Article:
Women FDs fail to break glass ceiling at FTSE 100
21 Feb 2020
A third of all board positions in FTSE 100 are now held by women, but female representation in senior executive roles is lagging with only 15% of finance directors at top UK companies being women
21 Feb 2020
Women are underrepresented at finance director level in the FTSE 100 (15%), compared to other functional roles such as human resource director (66%), company secretary (40%), general counsel & company secretary (37%), general counsel (29%) and chief information officer (17%).
Latest research from the Hampton-Alexander review shows the target of 33% female representation on FTSE 100 boards has been met, almost one year early.
However, the review warns that further work is needed for many FTSE 100 companies individually, and for the FTSE 250 overall to meet the 33% target, as it currently sits at 29.5%.
The latest data shows the number of ‘one & done’ boards continues to reduce, from 74 in 2018 to around 30 FTSE 350 companies currently with only one woman on the board, including FTSE 100 Rio Tinto and 14 investment trusts.
Currently, 28.6% of FTSE 100 leadership roles and 27.9% of FTSE 250 leadership roles are held by women, compared to the target of 33% by the end of 2020.
The number of all-male executive committees in the FTSE 350 stands at 44 and remains largely unchanged from 2018.
Denise Wilson, CEO of Hampton-Alexander Review, said: ‘Half of all available appointments to FTSE 350 leadership roles need to go to women in 2020, not only to meet the 33% voluntary target, but to ensure UK business fully benefits from diverse perspectives and is availing itself of the whole talent pool.’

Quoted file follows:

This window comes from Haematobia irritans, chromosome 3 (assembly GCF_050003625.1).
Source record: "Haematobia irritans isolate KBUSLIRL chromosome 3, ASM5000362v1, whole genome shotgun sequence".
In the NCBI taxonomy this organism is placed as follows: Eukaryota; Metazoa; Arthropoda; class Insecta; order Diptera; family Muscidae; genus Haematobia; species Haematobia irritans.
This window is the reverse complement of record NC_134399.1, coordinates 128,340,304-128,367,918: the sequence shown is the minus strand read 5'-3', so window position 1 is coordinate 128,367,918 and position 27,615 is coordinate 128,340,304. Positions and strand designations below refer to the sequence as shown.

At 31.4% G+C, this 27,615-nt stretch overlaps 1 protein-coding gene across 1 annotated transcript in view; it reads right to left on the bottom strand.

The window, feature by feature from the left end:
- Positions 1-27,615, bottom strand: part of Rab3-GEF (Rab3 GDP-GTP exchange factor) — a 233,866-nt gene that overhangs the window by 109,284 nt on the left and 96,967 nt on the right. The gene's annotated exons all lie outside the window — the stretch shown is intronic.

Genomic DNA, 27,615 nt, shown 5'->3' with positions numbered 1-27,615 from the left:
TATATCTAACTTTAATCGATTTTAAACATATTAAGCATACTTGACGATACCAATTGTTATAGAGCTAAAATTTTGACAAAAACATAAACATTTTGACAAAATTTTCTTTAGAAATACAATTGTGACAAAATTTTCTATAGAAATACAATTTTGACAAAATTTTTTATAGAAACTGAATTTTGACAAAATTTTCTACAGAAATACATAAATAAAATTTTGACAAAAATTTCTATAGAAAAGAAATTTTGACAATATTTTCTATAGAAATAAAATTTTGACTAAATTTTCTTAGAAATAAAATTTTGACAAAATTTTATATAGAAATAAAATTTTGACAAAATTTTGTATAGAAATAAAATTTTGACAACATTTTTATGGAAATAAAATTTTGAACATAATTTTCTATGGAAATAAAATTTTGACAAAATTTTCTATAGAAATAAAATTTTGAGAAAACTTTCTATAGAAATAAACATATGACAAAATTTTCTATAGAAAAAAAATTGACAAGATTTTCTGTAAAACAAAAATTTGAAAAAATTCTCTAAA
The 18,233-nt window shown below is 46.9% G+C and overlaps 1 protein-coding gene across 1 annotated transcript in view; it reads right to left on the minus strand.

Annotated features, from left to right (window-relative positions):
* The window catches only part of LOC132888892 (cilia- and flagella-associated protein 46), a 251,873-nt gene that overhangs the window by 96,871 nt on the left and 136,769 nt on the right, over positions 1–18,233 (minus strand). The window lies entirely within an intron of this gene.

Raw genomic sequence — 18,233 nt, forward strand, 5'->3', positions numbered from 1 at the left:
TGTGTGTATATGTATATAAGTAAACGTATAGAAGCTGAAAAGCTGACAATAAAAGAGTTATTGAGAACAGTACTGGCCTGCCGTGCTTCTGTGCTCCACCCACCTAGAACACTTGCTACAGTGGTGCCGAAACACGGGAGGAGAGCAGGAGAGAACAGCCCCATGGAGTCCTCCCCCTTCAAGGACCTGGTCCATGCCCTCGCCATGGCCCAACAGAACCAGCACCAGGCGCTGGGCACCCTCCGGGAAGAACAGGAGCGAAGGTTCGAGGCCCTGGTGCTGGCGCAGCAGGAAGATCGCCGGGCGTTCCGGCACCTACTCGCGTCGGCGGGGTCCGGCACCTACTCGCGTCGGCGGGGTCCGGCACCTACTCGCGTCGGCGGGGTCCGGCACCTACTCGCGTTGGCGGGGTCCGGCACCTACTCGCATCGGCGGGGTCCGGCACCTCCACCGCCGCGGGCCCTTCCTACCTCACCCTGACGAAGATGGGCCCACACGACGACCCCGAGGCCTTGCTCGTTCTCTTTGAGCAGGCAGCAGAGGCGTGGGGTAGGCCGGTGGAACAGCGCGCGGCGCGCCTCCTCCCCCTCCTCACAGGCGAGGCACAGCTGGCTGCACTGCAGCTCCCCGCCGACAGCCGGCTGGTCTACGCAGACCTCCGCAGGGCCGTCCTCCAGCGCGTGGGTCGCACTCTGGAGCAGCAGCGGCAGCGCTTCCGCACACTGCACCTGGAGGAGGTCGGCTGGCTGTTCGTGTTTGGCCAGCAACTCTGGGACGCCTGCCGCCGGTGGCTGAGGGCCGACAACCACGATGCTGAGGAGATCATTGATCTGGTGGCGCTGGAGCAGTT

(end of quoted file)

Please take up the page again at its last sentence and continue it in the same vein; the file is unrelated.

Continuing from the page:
As part of revisions to the UK corporate governance code, the Financial Reporting Council (FRC) has indicated it expects companies to clearly set out how they plan to develop their diversity pipeline with much improved reporting, including progress towards any measurable targets.
The regulator said its recent review of early adopters reporting against the code found far too many had limited reporting on diversity, which included how they plan to tackle the lack of women in senior leadership positions.
Sir Jon Thompson, FRC CEO said: ‘Successful and sustainable businesses should reflect the views of shareholders and wider society, with an understanding of the value greater diversity brings at both board level and throughout the business.
‘Given the clear benefits greater diversity brings we expect to see improved reporting going forward to meet the Hampton-Alexander targets.’
Research produced for the review by the Global Institute for Women Leadership at King’s College London found that women in senior leadership positions continue to face everyday sexism and what researchers call ‘micro-aggressions’ and ‘incivility’ in the workplace.
Researchers surveyed almost 350 men and women at board or executive committee level and found that 33% of women reported someone at work had made disrespectful or insulting remarks about them, compared to 13% of men.
A similar proportion (34%) of women reported someone at work had ignored or failed to speak to them, or given them the ‘silent treatment’ compared to 23% of men.
Almost a quarter (23%) of women reported that they had been shouted or sworn at by someone at work, compared to 16% of men, while 39% reported being targeted by angry outbursts or ‘temper tantrums’ by someone at work, compared to 23% of men.
Professor Rosie Campbell, director of the Global Institute for Women Leadership, King’s College London, said: ‘Where there are hostile workplace cultures, we simply cannot ask women to lean in and try harder to reach leadership positions.
‘Instead we need to ensure undermining behaviour is called out, not rewarded, and build an inclusive environment that embraces diverse leaders and allows everyone to thrive and give their best work.’